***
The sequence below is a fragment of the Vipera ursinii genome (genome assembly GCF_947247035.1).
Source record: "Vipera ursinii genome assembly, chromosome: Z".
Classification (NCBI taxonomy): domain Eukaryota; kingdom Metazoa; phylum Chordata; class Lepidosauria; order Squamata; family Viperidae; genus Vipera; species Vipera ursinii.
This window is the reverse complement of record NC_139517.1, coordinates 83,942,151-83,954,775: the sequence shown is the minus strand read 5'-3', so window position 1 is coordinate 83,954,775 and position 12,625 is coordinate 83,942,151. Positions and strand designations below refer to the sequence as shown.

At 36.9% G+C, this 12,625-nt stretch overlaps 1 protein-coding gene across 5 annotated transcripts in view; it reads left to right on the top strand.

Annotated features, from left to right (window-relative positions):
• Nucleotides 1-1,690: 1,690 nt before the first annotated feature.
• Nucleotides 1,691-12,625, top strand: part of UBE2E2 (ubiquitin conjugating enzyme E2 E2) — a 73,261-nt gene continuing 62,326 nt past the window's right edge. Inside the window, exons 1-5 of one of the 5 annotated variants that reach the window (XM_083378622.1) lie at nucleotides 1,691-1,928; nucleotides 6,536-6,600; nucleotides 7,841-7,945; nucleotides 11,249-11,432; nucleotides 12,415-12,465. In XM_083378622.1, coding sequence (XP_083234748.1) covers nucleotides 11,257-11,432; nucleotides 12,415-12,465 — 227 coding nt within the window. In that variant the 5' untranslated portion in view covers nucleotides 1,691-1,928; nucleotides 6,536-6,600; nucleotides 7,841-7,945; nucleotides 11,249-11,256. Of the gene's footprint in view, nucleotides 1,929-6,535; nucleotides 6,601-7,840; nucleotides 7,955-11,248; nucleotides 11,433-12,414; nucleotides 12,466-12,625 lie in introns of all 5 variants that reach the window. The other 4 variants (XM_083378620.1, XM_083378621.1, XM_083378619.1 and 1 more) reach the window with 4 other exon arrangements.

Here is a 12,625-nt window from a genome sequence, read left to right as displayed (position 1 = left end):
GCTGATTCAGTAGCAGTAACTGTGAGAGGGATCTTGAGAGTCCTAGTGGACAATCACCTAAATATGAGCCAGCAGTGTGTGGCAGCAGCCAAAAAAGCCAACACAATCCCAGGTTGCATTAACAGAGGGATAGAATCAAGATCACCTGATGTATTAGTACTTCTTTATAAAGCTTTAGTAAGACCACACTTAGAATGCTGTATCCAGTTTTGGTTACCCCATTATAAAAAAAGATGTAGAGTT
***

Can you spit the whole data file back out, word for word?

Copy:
The sequence below is a fragment of the Vipera ursinii genome (genome assembly GCF_947247035.1).
Source record: "Vipera ursinii genome assembly, chromosome: Z".
Classification (NCBI taxonomy): domain Eukaryota; kingdom Metazoa; phylum Chordata; class Lepidosauria; order Squamata; family Viperidae; genus Vipera; species Vipera ursinii.
This window is the reverse complement of record NC_139517.1, coordinates 83,942,151-83,954,775: the sequence shown is the minus strand read 5'-3', so window position 1 is coordinate 83,954,775 and position 12,625 is coordinate 83,942,151. Positions and strand designations below refer to the sequence as shown.

At 36.9% G+C, this 12,625-nt stretch overlaps 1 protein-coding gene across 5 annotated transcripts in view; it reads left to right on the top strand.

Annotated features, from left to right (window-relative positions):
• Nucleotides 1-1,690: 1,690 nt before the first annotated feature.
• Nucleotides 1,691-12,625, top strand: part of UBE2E2 (ubiquitin conjugating enzyme E2 E2) — a 73,261-nt gene continuing 62,326 nt past the window's right edge. Inside the window, exons 1-5 of one of the 5 annotated variants that reach the window (XM_083378622.1) lie at nucleotides 1,691-1,928; nucleotides 6,536-6,600; nucleotides 7,841-7,945; nucleotides 11,249-11,432; nucleotides 12,415-12,465. In XM_083378622.1, coding sequence (XP_083234748.1) covers nucleotides 11,257-11,432; nucleotides 12,415-12,465 — 227 coding nt within the window. In that variant the 5' untranslated portion in view covers nucleotides 1,691-1,928; nucleotides 6,536-6,600; nucleotides 7,841-7,945; nucleotides 11,249-11,256. Of the gene's footprint in view, nucleotides 1,929-6,535; nucleotides 6,601-7,840; nucleotides 7,955-11,248; nucleotides 11,433-12,414; nucleotides 12,466-12,625 lie in introns of all 5 variants that reach the window. The other 4 variants (XM_083378620.1, XM_083378621.1, XM_083378619.1 and 1 more) reach the window with 4 other exon arrangements.

Here is a 12,625-nt window from a genome sequence, read left to right as displayed (position 1 = left end):
GCTGATTCAGTAGCAGTAACTGTGAGAGGGATCTTGAGAGTCCTAGTGGACAATCACCTAAATATGAGCCAGCAGTGTGTGGCAGCAGCCAAAAAAGCCAACACAATCCCAGGTTGCATTAACAGAGGGATAGAATCAAGATCACCTGATGTATTAGTACTTCTTTATAAAGCTTTAGTAAGACCACACTTAGAATGCTGTATCCAGTTTTGGTTACCCCATTATAAAAAAAGATGTAGAGTT